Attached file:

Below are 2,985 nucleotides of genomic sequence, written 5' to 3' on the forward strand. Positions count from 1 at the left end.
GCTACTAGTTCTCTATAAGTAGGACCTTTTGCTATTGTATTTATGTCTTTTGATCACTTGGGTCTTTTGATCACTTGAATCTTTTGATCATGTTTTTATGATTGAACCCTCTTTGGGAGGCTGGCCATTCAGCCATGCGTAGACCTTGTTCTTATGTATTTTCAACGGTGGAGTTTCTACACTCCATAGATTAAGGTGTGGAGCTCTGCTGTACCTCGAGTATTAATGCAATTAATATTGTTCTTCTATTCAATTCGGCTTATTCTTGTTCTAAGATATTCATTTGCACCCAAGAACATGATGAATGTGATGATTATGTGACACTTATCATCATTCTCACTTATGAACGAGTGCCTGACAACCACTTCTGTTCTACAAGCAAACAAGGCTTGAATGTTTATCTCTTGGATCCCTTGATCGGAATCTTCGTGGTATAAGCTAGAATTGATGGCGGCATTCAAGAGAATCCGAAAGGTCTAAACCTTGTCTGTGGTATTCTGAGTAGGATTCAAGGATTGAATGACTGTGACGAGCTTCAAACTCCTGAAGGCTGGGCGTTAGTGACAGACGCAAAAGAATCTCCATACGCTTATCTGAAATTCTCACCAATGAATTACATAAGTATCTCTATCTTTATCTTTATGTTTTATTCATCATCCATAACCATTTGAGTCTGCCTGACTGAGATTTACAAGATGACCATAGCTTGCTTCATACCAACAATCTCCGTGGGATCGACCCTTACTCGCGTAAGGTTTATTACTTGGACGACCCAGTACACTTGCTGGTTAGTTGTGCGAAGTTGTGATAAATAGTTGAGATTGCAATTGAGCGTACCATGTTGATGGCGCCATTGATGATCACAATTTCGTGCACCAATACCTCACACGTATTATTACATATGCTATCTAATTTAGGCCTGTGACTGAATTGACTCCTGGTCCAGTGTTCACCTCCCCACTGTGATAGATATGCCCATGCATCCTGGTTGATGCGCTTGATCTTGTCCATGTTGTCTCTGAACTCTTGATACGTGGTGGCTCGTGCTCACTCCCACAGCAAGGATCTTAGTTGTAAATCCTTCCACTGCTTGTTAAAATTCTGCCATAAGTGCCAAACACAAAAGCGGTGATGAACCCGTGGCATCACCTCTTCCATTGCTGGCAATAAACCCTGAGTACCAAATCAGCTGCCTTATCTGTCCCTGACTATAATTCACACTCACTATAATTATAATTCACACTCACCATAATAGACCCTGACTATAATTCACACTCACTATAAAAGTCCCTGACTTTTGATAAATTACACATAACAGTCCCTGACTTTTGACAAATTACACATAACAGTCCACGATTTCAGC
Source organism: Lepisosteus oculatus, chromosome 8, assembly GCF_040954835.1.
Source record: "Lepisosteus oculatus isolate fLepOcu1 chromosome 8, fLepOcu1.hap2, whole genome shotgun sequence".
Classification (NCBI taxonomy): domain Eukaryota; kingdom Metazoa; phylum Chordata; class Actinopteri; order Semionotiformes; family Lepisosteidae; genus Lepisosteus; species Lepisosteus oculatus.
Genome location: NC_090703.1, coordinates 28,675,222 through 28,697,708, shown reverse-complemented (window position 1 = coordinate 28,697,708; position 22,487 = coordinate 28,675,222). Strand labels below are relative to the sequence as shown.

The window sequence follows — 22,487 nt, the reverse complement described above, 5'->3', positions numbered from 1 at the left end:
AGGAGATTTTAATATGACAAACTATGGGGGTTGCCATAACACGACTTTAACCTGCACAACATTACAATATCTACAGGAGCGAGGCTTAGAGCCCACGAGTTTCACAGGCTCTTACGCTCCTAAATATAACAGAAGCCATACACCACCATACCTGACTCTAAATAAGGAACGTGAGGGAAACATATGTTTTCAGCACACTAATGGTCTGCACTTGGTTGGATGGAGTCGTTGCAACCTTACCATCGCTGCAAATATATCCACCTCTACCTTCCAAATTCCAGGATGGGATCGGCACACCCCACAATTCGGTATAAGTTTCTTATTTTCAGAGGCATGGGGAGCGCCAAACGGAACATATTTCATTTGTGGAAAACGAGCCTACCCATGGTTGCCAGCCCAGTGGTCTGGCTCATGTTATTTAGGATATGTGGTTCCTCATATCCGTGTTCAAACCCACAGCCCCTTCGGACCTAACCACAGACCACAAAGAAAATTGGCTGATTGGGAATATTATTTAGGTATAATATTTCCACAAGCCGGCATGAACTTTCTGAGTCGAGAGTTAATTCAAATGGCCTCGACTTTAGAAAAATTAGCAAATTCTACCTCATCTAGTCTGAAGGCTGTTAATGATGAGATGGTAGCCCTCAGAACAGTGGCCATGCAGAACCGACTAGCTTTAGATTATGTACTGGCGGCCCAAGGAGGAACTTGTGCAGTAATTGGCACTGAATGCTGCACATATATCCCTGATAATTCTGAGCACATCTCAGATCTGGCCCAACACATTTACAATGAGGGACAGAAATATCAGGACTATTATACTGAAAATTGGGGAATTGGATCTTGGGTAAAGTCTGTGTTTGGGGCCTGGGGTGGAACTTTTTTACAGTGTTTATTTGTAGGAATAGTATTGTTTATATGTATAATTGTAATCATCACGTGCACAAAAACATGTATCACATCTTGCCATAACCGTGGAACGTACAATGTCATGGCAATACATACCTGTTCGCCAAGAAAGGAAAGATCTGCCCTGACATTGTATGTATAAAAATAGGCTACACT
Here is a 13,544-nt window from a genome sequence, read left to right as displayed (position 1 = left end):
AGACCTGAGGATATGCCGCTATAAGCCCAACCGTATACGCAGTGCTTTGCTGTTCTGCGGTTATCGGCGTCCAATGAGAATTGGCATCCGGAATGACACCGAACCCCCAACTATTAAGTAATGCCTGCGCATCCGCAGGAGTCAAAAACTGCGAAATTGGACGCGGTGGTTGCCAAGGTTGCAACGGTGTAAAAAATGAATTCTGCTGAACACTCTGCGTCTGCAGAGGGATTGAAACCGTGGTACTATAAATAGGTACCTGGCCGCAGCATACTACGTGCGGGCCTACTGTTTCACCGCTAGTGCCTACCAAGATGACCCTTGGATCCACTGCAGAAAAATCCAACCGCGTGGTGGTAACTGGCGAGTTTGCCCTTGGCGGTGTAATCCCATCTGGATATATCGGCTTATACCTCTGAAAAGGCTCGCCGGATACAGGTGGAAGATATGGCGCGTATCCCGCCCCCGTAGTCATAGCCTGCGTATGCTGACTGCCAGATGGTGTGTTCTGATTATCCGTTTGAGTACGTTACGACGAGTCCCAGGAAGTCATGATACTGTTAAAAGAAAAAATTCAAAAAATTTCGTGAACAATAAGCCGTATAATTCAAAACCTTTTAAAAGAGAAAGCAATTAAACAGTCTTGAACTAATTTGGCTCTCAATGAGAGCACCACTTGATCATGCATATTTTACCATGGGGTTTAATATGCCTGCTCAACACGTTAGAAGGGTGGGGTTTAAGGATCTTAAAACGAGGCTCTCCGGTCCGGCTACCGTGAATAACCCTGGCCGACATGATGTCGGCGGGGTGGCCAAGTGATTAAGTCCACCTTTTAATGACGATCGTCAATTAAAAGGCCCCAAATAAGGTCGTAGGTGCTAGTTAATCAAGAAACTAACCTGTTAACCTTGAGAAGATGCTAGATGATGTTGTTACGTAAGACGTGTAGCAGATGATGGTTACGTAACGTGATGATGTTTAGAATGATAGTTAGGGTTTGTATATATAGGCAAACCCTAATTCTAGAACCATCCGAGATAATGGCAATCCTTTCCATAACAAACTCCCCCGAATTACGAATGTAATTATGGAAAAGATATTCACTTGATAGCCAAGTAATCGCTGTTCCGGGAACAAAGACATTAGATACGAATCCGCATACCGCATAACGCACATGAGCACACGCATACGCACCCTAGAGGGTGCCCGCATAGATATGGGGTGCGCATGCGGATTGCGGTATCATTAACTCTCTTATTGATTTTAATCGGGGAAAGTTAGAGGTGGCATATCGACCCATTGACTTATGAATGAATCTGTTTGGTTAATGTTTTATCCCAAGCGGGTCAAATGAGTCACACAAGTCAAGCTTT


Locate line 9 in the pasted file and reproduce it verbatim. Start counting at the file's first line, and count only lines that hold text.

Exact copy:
Here is a 13,544-nt window from a genome sequence, read left to right as displayed (position 1 = left end):